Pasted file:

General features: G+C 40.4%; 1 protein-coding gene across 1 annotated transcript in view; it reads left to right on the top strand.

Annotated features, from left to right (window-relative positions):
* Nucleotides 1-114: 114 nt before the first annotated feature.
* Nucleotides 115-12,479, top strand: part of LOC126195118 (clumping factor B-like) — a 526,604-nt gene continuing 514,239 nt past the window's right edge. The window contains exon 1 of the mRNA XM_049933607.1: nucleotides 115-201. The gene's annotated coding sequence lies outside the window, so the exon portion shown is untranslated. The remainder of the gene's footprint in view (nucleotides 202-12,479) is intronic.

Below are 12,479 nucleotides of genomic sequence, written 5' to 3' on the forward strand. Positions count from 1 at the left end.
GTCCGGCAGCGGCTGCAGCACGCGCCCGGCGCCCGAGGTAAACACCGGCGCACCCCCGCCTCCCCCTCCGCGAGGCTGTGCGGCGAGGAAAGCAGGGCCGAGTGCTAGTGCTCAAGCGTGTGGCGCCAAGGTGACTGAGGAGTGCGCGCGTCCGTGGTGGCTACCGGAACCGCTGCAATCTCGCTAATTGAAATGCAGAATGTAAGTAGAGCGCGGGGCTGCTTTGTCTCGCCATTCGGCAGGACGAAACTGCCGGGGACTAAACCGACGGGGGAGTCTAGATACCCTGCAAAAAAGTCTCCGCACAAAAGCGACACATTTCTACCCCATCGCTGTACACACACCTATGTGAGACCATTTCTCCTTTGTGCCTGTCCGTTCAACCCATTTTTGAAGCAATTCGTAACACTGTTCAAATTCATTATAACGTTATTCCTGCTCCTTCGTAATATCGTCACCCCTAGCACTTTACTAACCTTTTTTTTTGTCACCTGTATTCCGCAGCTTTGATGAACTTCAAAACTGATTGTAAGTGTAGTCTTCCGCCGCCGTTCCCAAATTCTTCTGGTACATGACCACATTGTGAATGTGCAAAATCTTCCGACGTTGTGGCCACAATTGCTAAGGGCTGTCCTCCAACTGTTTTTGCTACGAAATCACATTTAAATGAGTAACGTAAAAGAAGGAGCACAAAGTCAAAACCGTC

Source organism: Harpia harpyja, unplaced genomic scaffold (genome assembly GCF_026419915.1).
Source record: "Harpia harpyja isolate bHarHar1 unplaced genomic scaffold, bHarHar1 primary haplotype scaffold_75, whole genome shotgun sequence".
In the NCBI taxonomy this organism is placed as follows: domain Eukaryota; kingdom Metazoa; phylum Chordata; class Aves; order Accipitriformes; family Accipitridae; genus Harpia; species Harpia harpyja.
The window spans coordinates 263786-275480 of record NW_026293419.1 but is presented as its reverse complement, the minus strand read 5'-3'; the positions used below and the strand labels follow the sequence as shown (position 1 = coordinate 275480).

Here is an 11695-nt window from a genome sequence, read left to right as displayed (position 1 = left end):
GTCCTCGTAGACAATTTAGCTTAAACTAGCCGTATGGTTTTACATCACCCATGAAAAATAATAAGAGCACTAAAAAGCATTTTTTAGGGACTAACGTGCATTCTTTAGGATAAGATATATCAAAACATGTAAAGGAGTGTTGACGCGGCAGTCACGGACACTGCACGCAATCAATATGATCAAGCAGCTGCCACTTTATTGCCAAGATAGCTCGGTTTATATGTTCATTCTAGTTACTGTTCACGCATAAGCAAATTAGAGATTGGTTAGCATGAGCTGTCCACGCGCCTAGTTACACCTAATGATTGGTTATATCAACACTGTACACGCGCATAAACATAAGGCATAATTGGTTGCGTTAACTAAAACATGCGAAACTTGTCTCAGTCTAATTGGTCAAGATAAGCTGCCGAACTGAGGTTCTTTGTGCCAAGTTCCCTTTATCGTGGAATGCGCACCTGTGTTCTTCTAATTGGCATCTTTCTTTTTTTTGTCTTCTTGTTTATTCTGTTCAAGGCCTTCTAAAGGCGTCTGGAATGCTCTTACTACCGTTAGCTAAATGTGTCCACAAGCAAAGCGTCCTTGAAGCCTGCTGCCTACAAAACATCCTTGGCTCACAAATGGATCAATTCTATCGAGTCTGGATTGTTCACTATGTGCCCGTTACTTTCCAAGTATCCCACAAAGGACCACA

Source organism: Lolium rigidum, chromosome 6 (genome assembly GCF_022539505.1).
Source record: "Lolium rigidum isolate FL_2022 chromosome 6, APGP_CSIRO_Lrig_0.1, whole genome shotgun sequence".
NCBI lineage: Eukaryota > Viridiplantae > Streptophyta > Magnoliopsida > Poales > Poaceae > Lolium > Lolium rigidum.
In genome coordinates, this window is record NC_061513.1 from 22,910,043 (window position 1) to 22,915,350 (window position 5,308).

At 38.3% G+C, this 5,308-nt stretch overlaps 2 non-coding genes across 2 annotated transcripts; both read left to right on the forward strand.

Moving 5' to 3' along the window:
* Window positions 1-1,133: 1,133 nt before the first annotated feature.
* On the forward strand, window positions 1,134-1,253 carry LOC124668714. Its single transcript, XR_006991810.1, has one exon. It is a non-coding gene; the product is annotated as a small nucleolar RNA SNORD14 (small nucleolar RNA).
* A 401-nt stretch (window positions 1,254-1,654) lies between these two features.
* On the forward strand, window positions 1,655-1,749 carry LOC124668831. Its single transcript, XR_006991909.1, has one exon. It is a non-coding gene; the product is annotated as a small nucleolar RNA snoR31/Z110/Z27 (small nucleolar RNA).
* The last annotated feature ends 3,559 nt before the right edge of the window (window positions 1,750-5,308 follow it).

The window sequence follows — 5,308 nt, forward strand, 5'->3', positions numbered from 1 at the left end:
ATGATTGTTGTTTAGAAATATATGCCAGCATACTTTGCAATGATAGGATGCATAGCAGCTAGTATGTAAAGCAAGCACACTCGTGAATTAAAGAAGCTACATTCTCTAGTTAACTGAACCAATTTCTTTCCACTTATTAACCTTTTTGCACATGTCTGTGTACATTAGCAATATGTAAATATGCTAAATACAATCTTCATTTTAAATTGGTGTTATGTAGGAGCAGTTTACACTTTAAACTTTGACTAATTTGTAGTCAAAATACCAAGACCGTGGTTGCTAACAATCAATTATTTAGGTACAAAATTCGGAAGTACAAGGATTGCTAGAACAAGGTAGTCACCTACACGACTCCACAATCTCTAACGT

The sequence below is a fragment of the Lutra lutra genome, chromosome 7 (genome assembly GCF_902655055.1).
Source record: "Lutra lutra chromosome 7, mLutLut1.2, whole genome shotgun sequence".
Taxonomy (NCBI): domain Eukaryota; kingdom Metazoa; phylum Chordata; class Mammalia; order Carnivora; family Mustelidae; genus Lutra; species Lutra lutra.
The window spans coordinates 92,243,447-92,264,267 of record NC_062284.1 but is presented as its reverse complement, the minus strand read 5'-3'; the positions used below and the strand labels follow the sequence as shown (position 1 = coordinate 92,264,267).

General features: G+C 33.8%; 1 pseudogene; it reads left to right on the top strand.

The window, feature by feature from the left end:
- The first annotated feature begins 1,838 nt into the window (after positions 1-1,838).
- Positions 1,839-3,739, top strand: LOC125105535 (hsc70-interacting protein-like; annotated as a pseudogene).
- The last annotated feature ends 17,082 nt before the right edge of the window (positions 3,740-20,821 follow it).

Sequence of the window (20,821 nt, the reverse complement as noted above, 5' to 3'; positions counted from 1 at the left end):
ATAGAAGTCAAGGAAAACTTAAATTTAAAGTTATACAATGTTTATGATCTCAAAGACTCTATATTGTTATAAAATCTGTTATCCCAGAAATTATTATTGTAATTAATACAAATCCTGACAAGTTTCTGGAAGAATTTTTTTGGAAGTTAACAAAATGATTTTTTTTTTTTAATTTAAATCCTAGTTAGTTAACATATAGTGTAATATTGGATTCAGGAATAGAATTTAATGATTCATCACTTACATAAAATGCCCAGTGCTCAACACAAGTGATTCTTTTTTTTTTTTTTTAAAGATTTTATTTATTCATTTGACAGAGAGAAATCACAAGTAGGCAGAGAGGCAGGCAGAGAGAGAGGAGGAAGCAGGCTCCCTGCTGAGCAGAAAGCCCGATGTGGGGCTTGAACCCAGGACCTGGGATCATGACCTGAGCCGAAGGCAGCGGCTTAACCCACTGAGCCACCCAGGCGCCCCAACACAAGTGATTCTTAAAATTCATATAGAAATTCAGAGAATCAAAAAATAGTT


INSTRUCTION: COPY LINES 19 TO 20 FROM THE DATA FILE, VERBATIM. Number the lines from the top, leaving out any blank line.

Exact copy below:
* Window positions 1-1,133: 1,133 nt before the first annotated feature.
* On the forward strand, window positions 1,134-1,253 carry LOC124668714. Its single transcript, XR_006991810.1, has one exon. It is a non-coding gene; the product is annotated as a small nucleolar RNA SNORD14 (small nucleolar RNA).